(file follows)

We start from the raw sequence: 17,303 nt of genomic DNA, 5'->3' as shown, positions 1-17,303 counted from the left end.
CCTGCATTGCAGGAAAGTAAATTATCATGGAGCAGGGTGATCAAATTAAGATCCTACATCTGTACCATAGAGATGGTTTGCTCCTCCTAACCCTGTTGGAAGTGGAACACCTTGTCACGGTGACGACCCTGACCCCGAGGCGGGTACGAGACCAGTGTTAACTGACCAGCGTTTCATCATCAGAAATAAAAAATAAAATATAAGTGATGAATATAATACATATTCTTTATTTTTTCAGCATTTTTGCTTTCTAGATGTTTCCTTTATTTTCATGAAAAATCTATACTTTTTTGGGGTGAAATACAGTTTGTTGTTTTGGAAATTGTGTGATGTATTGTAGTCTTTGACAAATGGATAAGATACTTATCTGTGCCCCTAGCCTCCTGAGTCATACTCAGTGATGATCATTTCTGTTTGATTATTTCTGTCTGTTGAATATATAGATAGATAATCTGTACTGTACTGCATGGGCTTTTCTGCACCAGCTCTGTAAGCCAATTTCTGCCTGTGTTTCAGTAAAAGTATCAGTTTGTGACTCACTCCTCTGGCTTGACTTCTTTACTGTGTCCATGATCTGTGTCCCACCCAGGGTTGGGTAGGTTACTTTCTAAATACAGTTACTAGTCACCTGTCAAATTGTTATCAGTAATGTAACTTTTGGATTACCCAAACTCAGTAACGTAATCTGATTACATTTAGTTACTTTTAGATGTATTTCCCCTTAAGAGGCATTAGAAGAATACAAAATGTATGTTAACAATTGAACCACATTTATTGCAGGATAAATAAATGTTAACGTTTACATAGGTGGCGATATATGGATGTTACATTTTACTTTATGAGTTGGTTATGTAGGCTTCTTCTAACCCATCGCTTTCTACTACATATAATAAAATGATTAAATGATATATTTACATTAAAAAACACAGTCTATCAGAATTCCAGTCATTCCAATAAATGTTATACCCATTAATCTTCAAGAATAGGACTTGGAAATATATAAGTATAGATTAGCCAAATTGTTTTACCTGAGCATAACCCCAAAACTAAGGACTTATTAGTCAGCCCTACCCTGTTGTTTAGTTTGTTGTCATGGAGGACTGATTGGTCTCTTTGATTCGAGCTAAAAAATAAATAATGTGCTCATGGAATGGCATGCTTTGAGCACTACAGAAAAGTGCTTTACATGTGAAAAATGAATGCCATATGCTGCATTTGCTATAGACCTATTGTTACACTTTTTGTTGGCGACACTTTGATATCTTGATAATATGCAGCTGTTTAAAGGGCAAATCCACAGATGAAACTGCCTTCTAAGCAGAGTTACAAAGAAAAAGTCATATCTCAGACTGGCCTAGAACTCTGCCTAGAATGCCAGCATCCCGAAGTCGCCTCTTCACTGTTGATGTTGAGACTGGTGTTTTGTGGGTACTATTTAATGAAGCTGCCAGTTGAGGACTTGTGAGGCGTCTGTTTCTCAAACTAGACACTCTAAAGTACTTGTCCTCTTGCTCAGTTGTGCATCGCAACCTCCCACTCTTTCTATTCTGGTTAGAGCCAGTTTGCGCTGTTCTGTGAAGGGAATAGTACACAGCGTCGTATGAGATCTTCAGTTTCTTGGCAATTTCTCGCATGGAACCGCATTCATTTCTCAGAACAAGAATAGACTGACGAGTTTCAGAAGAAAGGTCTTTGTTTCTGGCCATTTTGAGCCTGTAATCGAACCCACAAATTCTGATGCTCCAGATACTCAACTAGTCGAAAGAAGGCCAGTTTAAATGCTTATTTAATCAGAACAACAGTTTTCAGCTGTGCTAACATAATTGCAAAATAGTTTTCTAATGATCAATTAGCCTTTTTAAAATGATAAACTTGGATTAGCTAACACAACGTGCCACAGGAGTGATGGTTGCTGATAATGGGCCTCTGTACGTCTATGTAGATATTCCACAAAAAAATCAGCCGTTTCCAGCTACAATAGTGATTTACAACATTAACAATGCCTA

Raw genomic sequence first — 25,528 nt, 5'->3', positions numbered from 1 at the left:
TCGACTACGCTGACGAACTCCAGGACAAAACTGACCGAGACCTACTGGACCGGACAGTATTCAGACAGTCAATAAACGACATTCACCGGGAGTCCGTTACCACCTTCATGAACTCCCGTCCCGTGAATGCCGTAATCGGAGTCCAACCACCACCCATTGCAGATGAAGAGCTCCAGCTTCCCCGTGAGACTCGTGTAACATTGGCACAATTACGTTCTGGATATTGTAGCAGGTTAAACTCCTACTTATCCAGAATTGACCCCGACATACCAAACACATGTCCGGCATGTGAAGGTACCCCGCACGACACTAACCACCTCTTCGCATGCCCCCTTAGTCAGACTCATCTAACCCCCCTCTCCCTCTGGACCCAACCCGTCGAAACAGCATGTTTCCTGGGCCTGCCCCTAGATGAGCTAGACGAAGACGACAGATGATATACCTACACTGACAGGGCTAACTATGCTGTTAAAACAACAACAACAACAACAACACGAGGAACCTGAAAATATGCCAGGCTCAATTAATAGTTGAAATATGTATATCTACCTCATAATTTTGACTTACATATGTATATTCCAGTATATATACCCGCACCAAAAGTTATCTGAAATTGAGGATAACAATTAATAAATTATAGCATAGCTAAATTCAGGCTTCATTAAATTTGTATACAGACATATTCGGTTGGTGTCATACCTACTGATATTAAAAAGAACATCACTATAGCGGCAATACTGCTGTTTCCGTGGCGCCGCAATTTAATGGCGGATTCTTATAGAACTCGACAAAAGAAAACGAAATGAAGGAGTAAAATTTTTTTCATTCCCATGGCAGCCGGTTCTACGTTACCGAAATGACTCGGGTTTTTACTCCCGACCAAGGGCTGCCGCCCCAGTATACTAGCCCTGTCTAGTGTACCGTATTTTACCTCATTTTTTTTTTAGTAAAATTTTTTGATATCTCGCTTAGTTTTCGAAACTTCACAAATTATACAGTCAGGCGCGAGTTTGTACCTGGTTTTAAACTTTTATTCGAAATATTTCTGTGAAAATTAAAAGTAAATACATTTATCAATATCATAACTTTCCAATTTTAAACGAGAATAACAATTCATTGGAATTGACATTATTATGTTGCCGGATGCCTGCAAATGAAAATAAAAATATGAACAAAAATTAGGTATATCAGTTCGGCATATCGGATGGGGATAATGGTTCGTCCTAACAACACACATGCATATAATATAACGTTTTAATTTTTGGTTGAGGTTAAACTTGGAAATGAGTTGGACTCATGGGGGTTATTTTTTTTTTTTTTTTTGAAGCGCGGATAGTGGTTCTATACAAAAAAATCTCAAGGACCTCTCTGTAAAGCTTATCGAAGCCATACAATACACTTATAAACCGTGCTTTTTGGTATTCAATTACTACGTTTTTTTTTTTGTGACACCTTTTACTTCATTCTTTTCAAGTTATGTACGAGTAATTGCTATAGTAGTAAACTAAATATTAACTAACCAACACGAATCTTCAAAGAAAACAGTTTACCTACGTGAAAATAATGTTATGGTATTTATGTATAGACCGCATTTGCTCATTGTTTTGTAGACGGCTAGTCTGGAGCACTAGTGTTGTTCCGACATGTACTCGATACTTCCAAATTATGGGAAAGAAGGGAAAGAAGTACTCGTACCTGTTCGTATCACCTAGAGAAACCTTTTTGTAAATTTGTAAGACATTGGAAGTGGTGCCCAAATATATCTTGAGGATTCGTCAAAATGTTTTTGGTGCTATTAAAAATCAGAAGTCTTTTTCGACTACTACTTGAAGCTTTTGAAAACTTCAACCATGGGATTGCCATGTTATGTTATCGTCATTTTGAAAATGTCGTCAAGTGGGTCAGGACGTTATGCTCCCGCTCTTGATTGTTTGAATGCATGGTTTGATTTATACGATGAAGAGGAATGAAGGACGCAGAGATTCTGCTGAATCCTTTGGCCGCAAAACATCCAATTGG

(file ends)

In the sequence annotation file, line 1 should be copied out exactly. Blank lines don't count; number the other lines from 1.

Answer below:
We start from the raw sequence: 17,303 nt of genomic DNA, 5'->3' as shown, positions 1-17,303 counted from the left end.